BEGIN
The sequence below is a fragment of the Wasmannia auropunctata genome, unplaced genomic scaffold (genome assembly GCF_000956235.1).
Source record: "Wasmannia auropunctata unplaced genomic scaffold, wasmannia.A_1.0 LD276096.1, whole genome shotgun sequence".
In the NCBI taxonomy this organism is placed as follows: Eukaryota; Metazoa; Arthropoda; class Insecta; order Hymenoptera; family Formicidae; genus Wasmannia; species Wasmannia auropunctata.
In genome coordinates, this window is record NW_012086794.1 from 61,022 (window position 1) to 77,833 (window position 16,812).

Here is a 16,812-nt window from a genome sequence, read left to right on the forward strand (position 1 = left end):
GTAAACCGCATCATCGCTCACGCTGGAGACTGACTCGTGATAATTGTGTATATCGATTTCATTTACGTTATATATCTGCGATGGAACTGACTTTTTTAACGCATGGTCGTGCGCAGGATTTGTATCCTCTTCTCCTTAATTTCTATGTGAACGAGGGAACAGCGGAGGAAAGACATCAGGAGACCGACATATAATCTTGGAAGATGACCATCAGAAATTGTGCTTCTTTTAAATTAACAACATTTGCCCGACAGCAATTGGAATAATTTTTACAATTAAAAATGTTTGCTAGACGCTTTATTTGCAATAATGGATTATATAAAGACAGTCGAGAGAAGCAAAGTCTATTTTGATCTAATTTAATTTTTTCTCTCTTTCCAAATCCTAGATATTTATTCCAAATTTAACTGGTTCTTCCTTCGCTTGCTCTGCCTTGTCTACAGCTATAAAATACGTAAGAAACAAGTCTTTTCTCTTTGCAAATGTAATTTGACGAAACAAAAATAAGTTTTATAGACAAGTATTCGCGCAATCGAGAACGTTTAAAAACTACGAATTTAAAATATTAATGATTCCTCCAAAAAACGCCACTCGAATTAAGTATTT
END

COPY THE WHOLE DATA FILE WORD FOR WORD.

The sequence below is a fragment of the Wasmannia auropunctata genome, unplaced genomic scaffold (genome assembly GCF_000956235.1).
Source record: "Wasmannia auropunctata unplaced genomic scaffold, wasmannia.A_1.0 LD276096.1, whole genome shotgun sequence".
In the NCBI taxonomy this organism is placed as follows: Eukaryota; Metazoa; Arthropoda; class Insecta; order Hymenoptera; family Formicidae; genus Wasmannia; species Wasmannia auropunctata.
In genome coordinates, this window is record NW_012086794.1 from 61,022 (window position 1) to 77,833 (window position 16,812).

Here is a 16,812-nt window from a genome sequence, read left to right on the forward strand (position 1 = left end):
GTAAACCGCATCATCGCTCACGCTGGAGACTGACTCGTGATAATTGTGTATATCGATTTCATTTACGTTATATATCTGCGATGGAACTGACTTTTTTAACGCATGGTCGTGCGCAGGATTTGTATCCTCTTCTCCTTAATTTCTATGTGAACGAGGGAACAGCGGAGGAAAGACATCAGGAGACCGACATATAATCTTGGAAGATGACCATCAGAAATTGTGCTTCTTTTAAATTAACAACATTTGCCCGACAGCAATTGGAATAATTTTTACAATTAAAAATGTTTGCTAGACGCTTTATTTGCAATAATGGATTATATAAAGACAGTCGAGAGAAGCAAAGTCTATTTTGATCTAATTTAATTTTTTCTCTCTTTCCAAATCCTAGATATTTATTCCAAATTTAACTGGTTCTTCCTTCGCTTGCTCTGCCTTGTCTACAGCTATAAAATACGTAAGAAACAAGTCTTTTCTCTTTGCAAATGTAATTTGACGAAACAAAAATAAGTTTTATAGACAAGTATTCGCGCAATCGAGAACGTTTAAAAACTACGAATTTAAAATATTAATGATTCCTCCAAAAAACGCCACTCGAATTAAGTATTT